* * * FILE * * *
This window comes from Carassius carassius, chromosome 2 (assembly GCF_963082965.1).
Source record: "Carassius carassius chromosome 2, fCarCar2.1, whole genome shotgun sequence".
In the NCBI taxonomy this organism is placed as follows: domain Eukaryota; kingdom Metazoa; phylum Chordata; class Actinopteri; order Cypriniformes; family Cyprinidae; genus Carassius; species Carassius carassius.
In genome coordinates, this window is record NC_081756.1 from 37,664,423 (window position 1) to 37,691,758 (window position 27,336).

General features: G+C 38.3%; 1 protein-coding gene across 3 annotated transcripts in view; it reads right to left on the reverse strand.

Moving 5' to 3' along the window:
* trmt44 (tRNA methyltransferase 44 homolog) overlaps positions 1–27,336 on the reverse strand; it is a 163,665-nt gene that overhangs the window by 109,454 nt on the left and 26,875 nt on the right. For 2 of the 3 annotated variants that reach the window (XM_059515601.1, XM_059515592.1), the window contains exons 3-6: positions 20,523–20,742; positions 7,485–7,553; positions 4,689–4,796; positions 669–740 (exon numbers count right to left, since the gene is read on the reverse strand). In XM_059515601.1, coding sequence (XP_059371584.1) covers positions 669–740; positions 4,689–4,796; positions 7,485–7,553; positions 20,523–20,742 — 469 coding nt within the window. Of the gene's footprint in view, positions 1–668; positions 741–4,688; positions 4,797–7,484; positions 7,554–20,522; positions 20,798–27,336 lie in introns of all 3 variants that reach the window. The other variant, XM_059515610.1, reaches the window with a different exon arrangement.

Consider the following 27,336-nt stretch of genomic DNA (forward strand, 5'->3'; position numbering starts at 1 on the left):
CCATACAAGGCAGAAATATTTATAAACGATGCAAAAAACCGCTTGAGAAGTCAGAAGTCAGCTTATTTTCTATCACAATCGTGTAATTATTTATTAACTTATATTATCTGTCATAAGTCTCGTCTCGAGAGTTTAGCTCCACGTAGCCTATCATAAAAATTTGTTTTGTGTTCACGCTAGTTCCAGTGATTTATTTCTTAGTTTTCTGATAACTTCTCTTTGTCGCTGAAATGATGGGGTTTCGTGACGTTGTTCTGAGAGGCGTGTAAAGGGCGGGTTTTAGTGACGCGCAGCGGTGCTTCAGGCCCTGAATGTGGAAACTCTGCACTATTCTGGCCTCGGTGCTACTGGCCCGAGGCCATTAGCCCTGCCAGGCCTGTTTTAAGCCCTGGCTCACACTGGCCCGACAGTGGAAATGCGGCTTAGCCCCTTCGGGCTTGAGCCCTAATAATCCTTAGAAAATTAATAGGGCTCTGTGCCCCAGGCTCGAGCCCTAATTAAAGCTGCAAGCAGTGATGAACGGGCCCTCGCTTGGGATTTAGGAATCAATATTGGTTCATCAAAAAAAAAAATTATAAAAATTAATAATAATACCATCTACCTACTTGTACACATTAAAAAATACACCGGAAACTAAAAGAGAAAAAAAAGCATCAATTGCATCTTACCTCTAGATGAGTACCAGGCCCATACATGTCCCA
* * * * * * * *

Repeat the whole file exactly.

This window comes from Carassius carassius, chromosome 2 (assembly GCF_963082965.1).
Source record: "Carassius carassius chromosome 2, fCarCar2.1, whole genome shotgun sequence".
In the NCBI taxonomy this organism is placed as follows: domain Eukaryota; kingdom Metazoa; phylum Chordata; class Actinopteri; order Cypriniformes; family Cyprinidae; genus Carassius; species Carassius carassius.
In genome coordinates, this window is record NC_081756.1 from 37,664,423 (window position 1) to 37,691,758 (window position 27,336).

General features: G+C 38.3%; 1 protein-coding gene across 3 annotated transcripts in view; it reads right to left on the reverse strand.

Moving 5' to 3' along the window:
* trmt44 (tRNA methyltransferase 44 homolog) overlaps positions 1–27,336 on the reverse strand; it is a 163,665-nt gene that overhangs the window by 109,454 nt on the left and 26,875 nt on the right. For 2 of the 3 annotated variants that reach the window (XM_059515601.1, XM_059515592.1), the window contains exons 3-6: positions 20,523–20,742; positions 7,485–7,553; positions 4,689–4,796; positions 669–740 (exon numbers count right to left, since the gene is read on the reverse strand). In XM_059515601.1, coding sequence (XP_059371584.1) covers positions 669–740; positions 4,689–4,796; positions 7,485–7,553; positions 20,523–20,742 — 469 coding nt within the window. Of the gene's footprint in view, positions 1–668; positions 741–4,688; positions 4,797–7,484; positions 7,554–20,522; positions 20,798–27,336 lie in introns of all 3 variants that reach the window. The other variant, XM_059515610.1, reaches the window with a different exon arrangement.

Consider the following 27,336-nt stretch of genomic DNA (forward strand, 5'->3'; position numbering starts at 1 on the left):
CCATACAAGGCAGAAATATTTATAAACGATGCAAAAAACCGCTTGAGAAGTCAGAAGTCAGCTTATTTTCTATCACAATCGTGTAATTATTTATTAACTTATATTATCTGTCATAAGTCTCGTCTCGAGAGTTTAGCTCCACGTAGCCTATCATAAAAATTTGTTTTGTGTTCACGCTAGTTCCAGTGATTTATTTCTTAGTTTTCTGATAACTTCTCTTTGTCGCTGAAATGATGGGGTTTCGTGACGTTGTTCTGAGAGGCGTGTAAAGGGCGGGTTTTAGTGACGCGCAGCGGTGCTTCAGGCCCTGAATGTGGAAACTCTGCACTATTCTGGCCTCGGTGCTACTGGCCCGAGGCCATTAGCCCTGCCAGGCCTGTTTTAAGCCCTGGCTCACACTGGCCCGACAGTGGAAATGCGGCTTAGCCCCTTCGGGCTTGAGCCCTAATAATCCTTAGAAAATTAATAGGGCTCTGTGCCCCAGGCTCGAGCCCTAATTAAAGCTGCAAGCAGTGATGAACGGGCCCTCGCTTGGGATTTAGGAATCAATATTGGTTCATCAAAAAAAAAAATTATAAAAATTAATAATAATACCATCTACCTACTTGTACACATTAAAAAATACACCGGAAACTAAAAGAGAAAAAAAAGCATCAATTGCATCTTACCTCTAGATGAGTACCAGGCCCATACATGTCCCA